December 7, 2009: Accountability woes plague local governments

The state and local governments in New Jersey raised nearly $56 billion in tax revenue in 2008. Local property taxes contributed just over 40 percent to that; the other 60 percent came from the state–mainly from income, sales and corporate business tax collections.

November 30, 2009: New study looks at tax fairness

Low-income families in New Jersey pay a higher share of their income in state and local taxes than do the richest families in New Jersey, according to a new study by the Washington, D.C. based Institute on Taxation and Economic Policy (ITEP).

November 23, 2009: Thanks and Giving

New Jersey is one of the richest states in the nation and certain counties are among the richest places in the world to live; and yet about 10 percent of households in this state face hunger. We want to believe that hunger only affects people in developing countries or in poor southern states. But two percent more households in New Jersey were hungry in 2007 than were hungry in the preceding 4 years. This is an alarming trend.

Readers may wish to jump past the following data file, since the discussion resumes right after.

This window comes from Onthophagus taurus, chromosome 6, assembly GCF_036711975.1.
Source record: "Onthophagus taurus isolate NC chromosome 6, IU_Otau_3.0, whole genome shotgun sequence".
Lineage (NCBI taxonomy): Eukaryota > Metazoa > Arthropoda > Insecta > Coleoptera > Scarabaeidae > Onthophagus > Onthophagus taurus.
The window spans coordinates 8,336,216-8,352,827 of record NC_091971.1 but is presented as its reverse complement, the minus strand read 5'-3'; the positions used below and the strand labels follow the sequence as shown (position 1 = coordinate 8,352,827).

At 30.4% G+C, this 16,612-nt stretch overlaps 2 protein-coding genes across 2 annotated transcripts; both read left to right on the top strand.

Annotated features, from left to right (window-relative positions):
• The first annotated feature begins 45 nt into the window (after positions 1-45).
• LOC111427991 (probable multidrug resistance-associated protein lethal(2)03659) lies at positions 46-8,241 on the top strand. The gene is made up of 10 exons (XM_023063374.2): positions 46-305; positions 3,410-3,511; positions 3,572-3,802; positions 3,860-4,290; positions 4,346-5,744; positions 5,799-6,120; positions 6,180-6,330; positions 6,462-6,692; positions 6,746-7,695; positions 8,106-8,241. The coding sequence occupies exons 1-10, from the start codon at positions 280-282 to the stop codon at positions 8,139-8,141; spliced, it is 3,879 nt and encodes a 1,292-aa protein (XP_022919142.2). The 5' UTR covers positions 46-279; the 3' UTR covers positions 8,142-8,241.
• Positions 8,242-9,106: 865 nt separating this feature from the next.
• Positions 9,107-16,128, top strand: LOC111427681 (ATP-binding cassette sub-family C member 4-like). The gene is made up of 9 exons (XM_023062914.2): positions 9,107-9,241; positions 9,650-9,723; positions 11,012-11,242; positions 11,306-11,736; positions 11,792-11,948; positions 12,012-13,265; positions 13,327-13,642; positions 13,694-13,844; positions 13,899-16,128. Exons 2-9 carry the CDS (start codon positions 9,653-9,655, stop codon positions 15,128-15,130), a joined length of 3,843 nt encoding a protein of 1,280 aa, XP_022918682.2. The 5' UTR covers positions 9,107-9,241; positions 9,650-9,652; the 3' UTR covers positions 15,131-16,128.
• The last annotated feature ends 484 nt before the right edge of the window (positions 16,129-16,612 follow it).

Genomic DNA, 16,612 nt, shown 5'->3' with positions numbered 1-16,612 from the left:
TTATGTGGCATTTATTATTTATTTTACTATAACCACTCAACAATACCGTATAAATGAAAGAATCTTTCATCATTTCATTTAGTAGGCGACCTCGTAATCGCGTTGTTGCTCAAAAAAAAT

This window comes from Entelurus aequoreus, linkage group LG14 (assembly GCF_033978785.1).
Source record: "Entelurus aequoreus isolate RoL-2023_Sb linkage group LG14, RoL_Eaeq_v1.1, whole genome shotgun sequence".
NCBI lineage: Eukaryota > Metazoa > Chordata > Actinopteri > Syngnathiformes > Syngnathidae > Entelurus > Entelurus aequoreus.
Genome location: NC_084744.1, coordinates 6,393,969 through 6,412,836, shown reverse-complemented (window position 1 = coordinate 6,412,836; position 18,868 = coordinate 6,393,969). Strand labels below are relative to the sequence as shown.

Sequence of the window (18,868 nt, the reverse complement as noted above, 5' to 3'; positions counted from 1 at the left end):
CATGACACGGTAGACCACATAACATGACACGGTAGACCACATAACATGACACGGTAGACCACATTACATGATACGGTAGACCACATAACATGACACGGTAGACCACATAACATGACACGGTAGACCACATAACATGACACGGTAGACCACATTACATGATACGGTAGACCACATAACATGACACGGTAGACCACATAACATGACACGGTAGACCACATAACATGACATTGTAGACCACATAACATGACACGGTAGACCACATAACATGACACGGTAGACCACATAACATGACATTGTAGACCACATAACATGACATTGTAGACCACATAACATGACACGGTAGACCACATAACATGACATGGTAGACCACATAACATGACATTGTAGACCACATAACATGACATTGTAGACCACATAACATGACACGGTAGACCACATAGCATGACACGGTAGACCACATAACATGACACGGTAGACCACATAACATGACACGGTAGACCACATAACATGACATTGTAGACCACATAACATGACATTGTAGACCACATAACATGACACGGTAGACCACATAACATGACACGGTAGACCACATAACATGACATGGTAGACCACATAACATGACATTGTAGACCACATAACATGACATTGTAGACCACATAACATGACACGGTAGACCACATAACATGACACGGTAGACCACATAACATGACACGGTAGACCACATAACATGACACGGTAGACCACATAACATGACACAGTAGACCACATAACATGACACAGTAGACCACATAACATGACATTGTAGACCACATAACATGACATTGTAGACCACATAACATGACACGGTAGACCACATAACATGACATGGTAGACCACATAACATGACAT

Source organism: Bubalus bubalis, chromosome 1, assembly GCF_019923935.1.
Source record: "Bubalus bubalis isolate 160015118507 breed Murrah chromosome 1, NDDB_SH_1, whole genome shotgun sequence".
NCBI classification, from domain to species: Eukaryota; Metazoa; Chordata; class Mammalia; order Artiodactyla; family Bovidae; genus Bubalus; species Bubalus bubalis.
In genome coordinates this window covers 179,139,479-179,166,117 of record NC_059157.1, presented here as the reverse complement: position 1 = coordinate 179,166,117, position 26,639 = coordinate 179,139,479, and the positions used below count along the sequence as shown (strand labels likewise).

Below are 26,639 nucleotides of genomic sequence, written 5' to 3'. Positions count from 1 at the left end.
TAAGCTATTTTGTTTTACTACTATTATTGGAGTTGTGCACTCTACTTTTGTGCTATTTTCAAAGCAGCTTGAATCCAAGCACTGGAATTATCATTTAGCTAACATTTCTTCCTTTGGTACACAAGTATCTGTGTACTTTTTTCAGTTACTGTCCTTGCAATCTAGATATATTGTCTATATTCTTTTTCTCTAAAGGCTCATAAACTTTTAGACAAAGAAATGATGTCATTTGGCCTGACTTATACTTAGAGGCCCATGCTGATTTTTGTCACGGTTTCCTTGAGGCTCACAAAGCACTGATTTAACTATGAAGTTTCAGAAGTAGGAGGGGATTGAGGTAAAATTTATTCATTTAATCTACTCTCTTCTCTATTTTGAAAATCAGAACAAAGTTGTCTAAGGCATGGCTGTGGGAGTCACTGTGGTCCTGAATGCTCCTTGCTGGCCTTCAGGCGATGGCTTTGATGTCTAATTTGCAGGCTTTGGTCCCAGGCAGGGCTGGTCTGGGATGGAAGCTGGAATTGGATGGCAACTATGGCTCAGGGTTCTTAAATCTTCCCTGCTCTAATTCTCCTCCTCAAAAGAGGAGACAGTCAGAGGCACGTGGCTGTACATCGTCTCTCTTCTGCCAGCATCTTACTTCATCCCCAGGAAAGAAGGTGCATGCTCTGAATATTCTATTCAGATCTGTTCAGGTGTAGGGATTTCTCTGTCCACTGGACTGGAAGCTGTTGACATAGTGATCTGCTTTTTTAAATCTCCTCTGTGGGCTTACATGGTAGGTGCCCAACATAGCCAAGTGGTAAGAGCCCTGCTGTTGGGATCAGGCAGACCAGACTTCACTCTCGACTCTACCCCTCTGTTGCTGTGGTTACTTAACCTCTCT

November 16, 2009: House bill would provide a safety net for those losing health insurance

Over the last seven years, New Jersey employers dropped insurance coverage for workers at a rate faster than the national average, according to economist Elise Gould in her new report Employer-Sponsored Health Insurance Erosion Continues. The nearly seven percent drop (from 75.6 percent to 68.7 percent) is the 14th largest percentage decline in the nation.

November 9, 2009: Raise the wage. Protect those who need it most.

If New Jersey’s minimum wage had kept pace with inflation, minimum wage workers today would be paid $8.69 per hour instead of $7.25. And the only reason New Jersey’s minimum wage is actually $7.25 an hour right now is that the state wage is tied to the federal wage. In July of this year, the federal Fair Labor Standards Act mandated a third and final minimum wage increase.